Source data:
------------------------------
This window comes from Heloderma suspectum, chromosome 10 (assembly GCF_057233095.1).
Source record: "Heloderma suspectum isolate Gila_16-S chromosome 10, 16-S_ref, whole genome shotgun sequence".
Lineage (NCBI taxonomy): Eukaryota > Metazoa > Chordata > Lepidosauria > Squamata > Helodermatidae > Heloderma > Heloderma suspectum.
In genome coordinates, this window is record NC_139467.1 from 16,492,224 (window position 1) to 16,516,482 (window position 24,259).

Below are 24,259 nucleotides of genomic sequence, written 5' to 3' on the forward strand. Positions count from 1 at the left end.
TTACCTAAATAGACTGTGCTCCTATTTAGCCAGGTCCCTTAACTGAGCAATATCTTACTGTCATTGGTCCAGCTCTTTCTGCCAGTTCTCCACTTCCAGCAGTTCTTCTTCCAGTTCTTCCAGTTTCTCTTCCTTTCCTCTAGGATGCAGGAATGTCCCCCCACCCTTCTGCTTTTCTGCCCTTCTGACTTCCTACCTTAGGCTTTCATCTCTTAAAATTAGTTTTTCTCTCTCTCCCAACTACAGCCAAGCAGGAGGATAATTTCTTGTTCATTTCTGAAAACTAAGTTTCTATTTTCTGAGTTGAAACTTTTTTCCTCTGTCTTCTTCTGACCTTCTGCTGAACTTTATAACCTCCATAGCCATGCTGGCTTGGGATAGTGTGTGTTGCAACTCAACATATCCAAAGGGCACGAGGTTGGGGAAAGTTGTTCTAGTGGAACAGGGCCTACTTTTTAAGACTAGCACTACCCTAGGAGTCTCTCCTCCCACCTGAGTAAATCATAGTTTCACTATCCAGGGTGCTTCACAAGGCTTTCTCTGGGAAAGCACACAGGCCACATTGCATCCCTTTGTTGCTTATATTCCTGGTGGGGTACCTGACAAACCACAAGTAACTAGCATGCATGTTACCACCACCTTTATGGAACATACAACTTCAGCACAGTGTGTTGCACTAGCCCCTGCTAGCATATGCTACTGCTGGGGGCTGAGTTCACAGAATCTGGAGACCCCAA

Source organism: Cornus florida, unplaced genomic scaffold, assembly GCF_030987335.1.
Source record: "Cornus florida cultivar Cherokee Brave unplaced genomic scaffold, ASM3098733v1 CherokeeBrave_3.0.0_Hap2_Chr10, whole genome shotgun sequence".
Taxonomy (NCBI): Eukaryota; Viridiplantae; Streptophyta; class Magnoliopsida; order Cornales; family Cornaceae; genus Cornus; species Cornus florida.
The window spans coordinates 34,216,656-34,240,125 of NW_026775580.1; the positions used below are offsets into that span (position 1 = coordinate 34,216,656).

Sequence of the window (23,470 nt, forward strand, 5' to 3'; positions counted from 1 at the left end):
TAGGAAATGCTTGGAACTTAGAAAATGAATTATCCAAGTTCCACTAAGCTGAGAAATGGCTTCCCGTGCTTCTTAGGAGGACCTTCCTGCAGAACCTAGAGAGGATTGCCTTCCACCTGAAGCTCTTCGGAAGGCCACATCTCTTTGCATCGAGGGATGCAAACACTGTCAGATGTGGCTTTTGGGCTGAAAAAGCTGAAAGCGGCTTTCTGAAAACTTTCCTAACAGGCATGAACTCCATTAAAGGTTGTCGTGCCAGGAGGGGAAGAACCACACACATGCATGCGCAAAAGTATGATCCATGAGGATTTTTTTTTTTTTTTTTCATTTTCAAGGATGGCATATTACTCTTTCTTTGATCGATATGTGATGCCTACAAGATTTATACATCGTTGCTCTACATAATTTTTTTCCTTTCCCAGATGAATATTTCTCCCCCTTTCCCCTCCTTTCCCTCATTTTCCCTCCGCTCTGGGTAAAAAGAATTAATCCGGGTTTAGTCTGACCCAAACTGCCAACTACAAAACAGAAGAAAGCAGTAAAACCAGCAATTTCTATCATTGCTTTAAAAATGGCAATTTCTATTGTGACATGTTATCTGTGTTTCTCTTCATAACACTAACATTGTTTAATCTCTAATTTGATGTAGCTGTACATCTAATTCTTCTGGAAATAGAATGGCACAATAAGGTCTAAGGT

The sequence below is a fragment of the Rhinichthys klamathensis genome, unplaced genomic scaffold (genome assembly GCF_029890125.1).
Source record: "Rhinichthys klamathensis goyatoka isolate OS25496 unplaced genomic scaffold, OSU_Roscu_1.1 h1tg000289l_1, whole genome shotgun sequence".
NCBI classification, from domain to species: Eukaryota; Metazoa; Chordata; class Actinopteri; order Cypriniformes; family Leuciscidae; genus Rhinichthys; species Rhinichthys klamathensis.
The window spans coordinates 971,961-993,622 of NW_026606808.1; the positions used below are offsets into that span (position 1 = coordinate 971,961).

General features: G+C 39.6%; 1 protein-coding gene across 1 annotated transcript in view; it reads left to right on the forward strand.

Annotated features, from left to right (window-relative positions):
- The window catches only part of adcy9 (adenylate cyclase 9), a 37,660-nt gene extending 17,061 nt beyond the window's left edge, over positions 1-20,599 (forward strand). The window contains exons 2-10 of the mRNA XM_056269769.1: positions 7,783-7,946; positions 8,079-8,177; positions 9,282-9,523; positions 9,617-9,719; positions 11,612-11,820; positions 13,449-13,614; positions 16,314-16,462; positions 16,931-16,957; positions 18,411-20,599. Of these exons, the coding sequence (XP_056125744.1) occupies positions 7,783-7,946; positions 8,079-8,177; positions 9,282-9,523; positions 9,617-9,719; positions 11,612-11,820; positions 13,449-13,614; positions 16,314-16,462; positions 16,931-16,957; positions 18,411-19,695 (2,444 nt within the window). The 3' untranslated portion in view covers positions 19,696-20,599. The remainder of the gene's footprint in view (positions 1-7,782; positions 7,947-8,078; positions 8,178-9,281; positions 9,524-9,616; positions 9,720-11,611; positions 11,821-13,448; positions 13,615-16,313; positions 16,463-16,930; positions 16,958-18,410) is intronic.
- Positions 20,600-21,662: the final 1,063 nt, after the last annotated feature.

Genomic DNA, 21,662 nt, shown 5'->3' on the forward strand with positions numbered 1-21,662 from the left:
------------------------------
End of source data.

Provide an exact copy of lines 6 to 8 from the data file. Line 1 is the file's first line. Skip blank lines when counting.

TTACCTAAATAGACTGTGCTCCTATTTAGCCAGGTCCCTTAACTGAGCAATATCTTACTGTCATTGGTCCAGCTCTTTCTGCCAGTTCTCCACTTCCAGCAGTTCTTCTTCCAGTTCTTCCAGTTTCTCTTCCTTTCCTCTAGGATGCAGGAATGTCCCCCCACCCTTCTGCTTTTCTGCCCTTCTGACTTCCTACCTTAGGCTTTCATCTCTTAAAATTAGTTTTTCTCTCTCTCCCAACTACAGCCAAGCAGGAGGATAATTTCTTGTTCATTTCTGAAAACTAAGTTTCTATTTTCTGAGTTGAAACTTTTTTCCTCTGTCTTCTTCTGACCTTCTGCTGAACTTTATAACCTCCATAGCCATGCTGGCTTGGGATAGTGTGTGTTGCAACTCAACATATCCAAAGGGCACGAGGTTGGGGAAAGTTGTTCTAGTGGAACAGGGCCTACTTTTTAAGACTAGCACTACCCTAGGAGTCTCTCCTCCCACCTGAGTAAATCATAGTTTCACTATCCAGGGTGCTTCACAAGGCTTTCTCTGGGAAAGCACACAGGCCACATTGCATCCCTTTGTTGCTTATATTCCTGGTGGGGTACCTGACAAACCACAAGTAACTAGCATGCATGTTACCACCACCTTTATGGAACATACAACTTCAGCACAGTGTGTTGCACTAGCCCCTGCTAGCATATGCTACTGCTGGGGGCTGAGTTCACAGAATCTGGAGACCCCAA

Source organism: Cornus florida, unplaced genomic scaffold, assembly GCF_030987335.1.
Source record: "Cornus florida cultivar Cherokee Brave unplaced genomic scaffold, ASM3098733v1 CherokeeBrave_3.0.0_Hap2_Chr10, whole genome shotgun sequence".